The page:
Among the many resources we employ to control employer health care expenses is an advanced claims surveillance system. Going beyond traditional cost control measures, the system – working in conjunction with highly trained health care professionals – screens every claim, searching for that “small” claim that may very well have large claim potential. On average, this physician-driven process saves 45.1% per selected claim.

To learn more about MedBen’s array of cost containment tools, please contact Vice President of Sales and Marketing Brian Fargus at (888) 627-8683.

  03:24:20 pm, by MedBen5   , 198 words,  
Categories: News, Health Plan Management

CBO: Workplace Coverage Losses Likely Between 3-5 MIllion

Could 20 million people lose their employer-sponsored insurance in 2019? Highly unlikely, says a new report from new report from the Congressional Budget Office – but not totally out of the question, either.

The 20 million number is a worst-case scenario based on a CBO analysis of the Affordable Care Act. More probable, the agency says, 3 million to 5 million fewer people between 2019 and 2022 will have health care coverage from their employer due to the health reform law. It’s even possible – and here we’re talking best-case outcome – that an increase of 3 million workers with employer insurance could happen.

According to Politico, whether the loss of employer coverage be 2 million people or 20 million, the federal government would subsidize coverage for many of these workers through the new health insurance exchanges or cover them through Medicaid. And CBO estimates that because their coverage would be more than offset by employer penalties and higher income taxes, it would actually reduce the law’s cost.

Regardless, CBO still thinks that “most employers will continue to have an economic incentive to offer health insurance to their employees.” The agency expects changes will stick close to its earliest estimate that 3 million people could lose their workplace coverage.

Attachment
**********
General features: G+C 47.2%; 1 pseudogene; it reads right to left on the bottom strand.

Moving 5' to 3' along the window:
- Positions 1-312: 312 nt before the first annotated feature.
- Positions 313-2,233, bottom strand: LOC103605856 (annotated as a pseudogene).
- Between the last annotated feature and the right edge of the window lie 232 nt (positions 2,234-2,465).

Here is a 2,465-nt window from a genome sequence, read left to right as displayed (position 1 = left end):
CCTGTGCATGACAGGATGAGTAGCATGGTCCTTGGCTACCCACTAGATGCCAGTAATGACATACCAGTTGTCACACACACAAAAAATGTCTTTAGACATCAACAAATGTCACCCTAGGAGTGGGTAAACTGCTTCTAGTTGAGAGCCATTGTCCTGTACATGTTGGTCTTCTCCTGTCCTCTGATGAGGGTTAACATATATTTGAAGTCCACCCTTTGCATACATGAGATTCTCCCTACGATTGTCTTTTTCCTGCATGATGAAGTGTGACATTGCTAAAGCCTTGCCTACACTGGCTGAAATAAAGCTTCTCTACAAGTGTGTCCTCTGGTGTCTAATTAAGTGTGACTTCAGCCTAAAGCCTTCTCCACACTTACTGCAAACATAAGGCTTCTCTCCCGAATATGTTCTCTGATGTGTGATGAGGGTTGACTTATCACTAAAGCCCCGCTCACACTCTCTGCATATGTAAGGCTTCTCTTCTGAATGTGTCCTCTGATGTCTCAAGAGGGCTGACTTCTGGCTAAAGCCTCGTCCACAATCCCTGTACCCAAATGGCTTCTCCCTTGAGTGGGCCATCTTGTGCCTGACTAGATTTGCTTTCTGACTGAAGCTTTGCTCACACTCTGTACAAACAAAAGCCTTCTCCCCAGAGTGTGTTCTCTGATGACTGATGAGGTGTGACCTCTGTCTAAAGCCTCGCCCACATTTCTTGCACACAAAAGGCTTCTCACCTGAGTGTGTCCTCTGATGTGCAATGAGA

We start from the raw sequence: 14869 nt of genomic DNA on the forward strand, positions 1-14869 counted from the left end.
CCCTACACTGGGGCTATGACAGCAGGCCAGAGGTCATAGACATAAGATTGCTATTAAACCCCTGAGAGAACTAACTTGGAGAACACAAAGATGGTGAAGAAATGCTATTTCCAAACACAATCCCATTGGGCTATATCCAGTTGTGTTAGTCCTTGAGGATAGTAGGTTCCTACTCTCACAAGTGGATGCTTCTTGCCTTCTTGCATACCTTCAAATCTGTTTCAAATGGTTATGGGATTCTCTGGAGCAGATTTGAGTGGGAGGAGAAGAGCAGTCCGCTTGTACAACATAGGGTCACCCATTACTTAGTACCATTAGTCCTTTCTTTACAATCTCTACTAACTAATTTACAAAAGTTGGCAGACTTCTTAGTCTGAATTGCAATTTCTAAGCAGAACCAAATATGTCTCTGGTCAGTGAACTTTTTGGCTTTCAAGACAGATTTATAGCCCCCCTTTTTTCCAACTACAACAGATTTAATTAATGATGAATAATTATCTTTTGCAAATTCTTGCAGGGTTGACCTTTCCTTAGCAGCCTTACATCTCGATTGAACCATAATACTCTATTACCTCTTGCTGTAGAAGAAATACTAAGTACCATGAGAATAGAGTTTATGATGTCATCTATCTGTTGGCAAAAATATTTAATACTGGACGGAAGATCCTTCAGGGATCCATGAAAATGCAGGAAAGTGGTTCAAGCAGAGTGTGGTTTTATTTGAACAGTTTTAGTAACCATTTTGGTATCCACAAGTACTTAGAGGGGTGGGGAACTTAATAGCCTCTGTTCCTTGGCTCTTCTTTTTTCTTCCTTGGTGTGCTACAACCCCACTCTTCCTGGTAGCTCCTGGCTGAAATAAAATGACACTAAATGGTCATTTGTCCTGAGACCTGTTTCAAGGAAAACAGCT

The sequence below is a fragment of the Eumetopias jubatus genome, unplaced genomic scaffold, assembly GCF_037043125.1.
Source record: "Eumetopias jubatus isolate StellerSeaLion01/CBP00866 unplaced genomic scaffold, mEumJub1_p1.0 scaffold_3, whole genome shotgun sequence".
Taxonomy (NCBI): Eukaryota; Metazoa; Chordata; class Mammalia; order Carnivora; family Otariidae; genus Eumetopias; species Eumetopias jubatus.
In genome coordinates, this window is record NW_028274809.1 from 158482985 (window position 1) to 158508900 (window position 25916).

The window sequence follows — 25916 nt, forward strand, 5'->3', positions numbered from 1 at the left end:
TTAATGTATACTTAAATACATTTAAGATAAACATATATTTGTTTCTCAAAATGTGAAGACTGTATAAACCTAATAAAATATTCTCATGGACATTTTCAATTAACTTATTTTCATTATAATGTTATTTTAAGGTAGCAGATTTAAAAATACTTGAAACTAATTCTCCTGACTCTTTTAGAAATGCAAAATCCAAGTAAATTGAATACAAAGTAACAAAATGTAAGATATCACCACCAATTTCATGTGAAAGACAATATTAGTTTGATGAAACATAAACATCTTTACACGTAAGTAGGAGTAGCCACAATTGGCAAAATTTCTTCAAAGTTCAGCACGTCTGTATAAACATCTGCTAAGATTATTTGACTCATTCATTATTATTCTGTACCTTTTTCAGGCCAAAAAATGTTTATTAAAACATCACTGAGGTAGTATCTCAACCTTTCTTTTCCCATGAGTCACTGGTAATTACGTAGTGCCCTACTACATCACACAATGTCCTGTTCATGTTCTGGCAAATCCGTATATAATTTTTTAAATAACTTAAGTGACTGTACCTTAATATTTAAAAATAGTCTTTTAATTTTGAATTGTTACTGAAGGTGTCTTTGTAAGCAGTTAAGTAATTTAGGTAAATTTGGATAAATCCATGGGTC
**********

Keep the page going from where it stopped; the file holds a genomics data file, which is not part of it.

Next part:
11:48:25 am, by MedBen5   , 192 words,  
Categories: News, Wellness

Revised Guidelines Recommend Less Frequent Pap Smears

Cancer experts are advising that women get screened for cervical cancer less frequently than doctors currently recommend, NPR reports.

Guidelines released by the American Cancer Society and two other medical groups now recommend that women wait until they turn 21 to get their first Pap smear, and then only get tested every three years thereafter if everything looks okay. This goes against the long-standing recommendation that screening should begin either at age 21 or three years after the onset of sexual activity.

Debbie Saslow of the ACS says that cervical cancer is rare in young women, so there’s no reason to start earlier than age 21. And the cancer grows very slowly, so there’s no danger in waiting longer between tests. “If you compare the benefit of annual screening to screening every three years with the Pap test it’s almost nothing,” she said.

Also factoring into the recommendation is that Pap tests often produce false alarms, so more frequent testing can result in unnecessary procedures to ensure there’s no cancer, Saslow added.

The new guidelines also advise women to cease Pap smears at age 65, provided there’s no evidence of cervical cancer risk in earlier screenings.


  09:22:16 pm, by MedBen5   , 292 words,  
Categories: News, Health Plan Management

The Individual Mandate Goes On Trial: An Overview

Kaiser Health News offers a handy overview of the legal challenges to the Affordable Care Act, which the Supreme Court will hear over a three-day span later this month. All told, the justices have scheduled six hours of arguments – the most time given to any case since 1966.